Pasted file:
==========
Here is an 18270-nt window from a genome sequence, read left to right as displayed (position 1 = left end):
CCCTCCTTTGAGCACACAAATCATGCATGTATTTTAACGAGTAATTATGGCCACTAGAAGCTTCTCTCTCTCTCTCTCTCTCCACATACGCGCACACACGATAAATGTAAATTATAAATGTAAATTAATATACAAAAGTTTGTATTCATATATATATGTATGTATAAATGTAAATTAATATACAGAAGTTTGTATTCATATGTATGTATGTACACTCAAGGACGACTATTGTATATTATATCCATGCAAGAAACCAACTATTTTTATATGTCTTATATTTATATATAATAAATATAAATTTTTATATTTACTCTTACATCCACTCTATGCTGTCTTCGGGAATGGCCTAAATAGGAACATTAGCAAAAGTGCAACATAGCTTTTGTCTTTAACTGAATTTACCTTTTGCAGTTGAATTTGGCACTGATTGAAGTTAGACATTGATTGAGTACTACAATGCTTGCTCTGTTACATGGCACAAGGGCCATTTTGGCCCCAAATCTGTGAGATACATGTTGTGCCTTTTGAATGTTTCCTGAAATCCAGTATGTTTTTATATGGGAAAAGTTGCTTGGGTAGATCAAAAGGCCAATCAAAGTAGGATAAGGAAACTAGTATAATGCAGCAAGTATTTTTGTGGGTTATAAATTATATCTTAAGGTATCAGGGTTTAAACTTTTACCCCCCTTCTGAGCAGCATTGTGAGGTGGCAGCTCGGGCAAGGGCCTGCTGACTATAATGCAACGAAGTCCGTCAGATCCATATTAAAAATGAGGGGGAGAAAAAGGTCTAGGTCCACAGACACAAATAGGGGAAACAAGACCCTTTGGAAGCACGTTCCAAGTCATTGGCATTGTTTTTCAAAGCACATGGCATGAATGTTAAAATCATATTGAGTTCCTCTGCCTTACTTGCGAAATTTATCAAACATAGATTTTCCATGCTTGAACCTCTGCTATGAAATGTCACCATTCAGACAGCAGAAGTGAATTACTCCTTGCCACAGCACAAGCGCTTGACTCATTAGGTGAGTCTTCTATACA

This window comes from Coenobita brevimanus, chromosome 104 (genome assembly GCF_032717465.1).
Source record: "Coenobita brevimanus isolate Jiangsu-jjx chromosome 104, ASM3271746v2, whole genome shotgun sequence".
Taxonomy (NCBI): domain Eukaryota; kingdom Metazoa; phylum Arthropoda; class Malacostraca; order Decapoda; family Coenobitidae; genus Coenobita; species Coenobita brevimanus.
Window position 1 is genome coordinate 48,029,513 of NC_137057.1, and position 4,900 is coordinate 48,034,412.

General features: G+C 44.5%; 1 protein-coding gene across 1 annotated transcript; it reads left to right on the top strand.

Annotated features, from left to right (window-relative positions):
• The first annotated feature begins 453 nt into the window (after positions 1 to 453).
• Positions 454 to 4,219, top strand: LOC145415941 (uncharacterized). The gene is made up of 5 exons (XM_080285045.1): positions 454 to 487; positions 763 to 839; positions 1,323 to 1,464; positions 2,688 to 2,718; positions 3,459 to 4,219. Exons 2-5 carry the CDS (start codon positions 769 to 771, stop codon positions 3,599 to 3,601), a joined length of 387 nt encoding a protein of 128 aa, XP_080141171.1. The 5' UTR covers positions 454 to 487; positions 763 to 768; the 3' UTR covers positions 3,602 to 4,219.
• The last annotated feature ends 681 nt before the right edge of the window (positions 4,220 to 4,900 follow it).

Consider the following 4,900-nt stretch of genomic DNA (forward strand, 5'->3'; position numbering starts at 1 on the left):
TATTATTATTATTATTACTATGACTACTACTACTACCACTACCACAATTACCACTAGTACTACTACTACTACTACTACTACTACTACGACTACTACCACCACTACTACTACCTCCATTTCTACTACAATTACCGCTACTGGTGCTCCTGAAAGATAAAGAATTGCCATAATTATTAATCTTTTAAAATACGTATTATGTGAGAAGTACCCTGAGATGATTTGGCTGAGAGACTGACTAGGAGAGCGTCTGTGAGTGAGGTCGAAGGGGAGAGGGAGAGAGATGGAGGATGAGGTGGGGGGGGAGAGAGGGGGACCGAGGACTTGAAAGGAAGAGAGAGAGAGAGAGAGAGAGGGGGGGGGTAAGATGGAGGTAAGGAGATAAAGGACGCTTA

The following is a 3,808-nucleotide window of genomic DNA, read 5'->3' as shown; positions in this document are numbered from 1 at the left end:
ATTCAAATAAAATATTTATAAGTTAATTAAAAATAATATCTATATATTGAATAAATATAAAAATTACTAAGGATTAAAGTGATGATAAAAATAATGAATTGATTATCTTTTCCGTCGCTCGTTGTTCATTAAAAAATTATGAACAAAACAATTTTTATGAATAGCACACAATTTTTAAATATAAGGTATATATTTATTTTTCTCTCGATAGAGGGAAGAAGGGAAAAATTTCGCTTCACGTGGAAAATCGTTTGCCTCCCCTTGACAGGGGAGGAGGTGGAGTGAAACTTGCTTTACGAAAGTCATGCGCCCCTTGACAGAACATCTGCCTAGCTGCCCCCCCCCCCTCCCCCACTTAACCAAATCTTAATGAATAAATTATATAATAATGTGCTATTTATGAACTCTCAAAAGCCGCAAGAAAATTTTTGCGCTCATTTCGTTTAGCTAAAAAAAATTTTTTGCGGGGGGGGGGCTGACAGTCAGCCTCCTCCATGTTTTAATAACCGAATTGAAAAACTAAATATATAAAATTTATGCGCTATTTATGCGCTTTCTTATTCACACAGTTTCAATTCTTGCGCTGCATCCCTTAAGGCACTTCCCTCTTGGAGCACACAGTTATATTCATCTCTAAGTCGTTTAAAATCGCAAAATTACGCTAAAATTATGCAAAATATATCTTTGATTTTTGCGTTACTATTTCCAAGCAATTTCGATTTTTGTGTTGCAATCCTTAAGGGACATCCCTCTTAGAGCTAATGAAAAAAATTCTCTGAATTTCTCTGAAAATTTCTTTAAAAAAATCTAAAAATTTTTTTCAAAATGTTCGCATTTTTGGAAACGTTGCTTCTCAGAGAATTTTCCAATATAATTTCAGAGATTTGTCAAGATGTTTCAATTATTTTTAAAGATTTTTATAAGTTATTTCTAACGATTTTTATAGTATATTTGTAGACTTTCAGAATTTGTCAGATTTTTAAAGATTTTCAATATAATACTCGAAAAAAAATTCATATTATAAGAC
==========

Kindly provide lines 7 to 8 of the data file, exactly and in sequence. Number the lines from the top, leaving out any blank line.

General features: G+C 44.5%; 1 protein-coding gene across 1 annotated transcript; it reads left to right on the top strand.

Annotated features, from left to right (window-relative positions):